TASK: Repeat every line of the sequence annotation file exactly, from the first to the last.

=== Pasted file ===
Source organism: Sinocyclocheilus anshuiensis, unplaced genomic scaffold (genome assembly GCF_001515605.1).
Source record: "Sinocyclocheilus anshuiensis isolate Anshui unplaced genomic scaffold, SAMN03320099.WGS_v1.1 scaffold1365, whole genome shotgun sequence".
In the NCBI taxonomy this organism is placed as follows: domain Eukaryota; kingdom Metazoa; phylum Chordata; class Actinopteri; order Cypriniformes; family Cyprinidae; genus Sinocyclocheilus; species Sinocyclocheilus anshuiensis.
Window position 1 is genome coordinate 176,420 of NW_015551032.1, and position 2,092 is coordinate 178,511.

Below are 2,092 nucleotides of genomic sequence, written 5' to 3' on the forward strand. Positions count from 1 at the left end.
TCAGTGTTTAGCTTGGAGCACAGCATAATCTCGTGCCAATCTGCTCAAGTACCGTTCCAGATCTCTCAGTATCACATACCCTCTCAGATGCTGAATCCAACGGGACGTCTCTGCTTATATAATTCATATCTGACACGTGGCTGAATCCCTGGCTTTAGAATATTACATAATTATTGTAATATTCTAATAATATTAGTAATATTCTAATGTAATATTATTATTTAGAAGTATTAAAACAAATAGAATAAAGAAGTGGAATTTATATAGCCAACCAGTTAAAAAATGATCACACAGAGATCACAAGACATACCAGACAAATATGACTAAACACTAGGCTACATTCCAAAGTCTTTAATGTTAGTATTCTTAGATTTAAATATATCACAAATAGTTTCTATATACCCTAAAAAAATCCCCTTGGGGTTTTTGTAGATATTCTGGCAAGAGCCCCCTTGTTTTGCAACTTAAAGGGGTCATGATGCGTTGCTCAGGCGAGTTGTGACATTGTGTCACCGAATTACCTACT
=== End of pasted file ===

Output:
Source organism: Sinocyclocheilus anshuiensis, unplaced genomic scaffold (genome assembly GCF_001515605.1).
Source record: "Sinocyclocheilus anshuiensis isolate Anshui unplaced genomic scaffold, SAMN03320099.WGS_v1.1 scaffold1365, whole genome shotgun sequence".
In the NCBI taxonomy this organism is placed as follows: domain Eukaryota; kingdom Metazoa; phylum Chordata; class Actinopteri; order Cypriniformes; family Cyprinidae; genus Sinocyclocheilus; species Sinocyclocheilus anshuiensis.
Window position 1 is genome coordinate 176,420 of NW_015551032.1, and position 2,092 is coordinate 178,511.

Below are 2,092 nucleotides of genomic sequence, written 5' to 3' on the forward strand. Positions count from 1 at the left end.
TCAGTGTTTAGCTTGGAGCACAGCATAATCTCGTGCCAATCTGCTCAAGTACCGTTCCAGATCTCTCAGTATCACATACCCTCTCAGATGCTGAATCCAACGGGACGTCTCTGCTTATATAATTCATATCTGACACGTGGCTGAATCCCTGGCTTTAGAATATTACATAATTATTGTAATATTCTAATAATATTAGTAATATTCTAATGTAATATTATTATTTAGAAGTATTAAAACAAATAGAATAAAGAAGTGGAATTTATATAGCCAACCAGTTAAAAAATGATCACACAGAGATCACAAGACATACCAGACAAATATGACTAAACACTAGGCTACATTCCAAAGTCTTTAATGTTAGTATTCTTAGATTTAAATATATCACAAATAGTTTCTATATACCCTAAAAAAATCCCCTTGGGGTTTTTGTAGATATTCTGGCAAGAGCCCCCTTGTTTTGCAACTTAAAGGGGTCATGATGCGTTGCTCAGGCGAGTTGTGACATTGTGTCACCGAATTACCTACT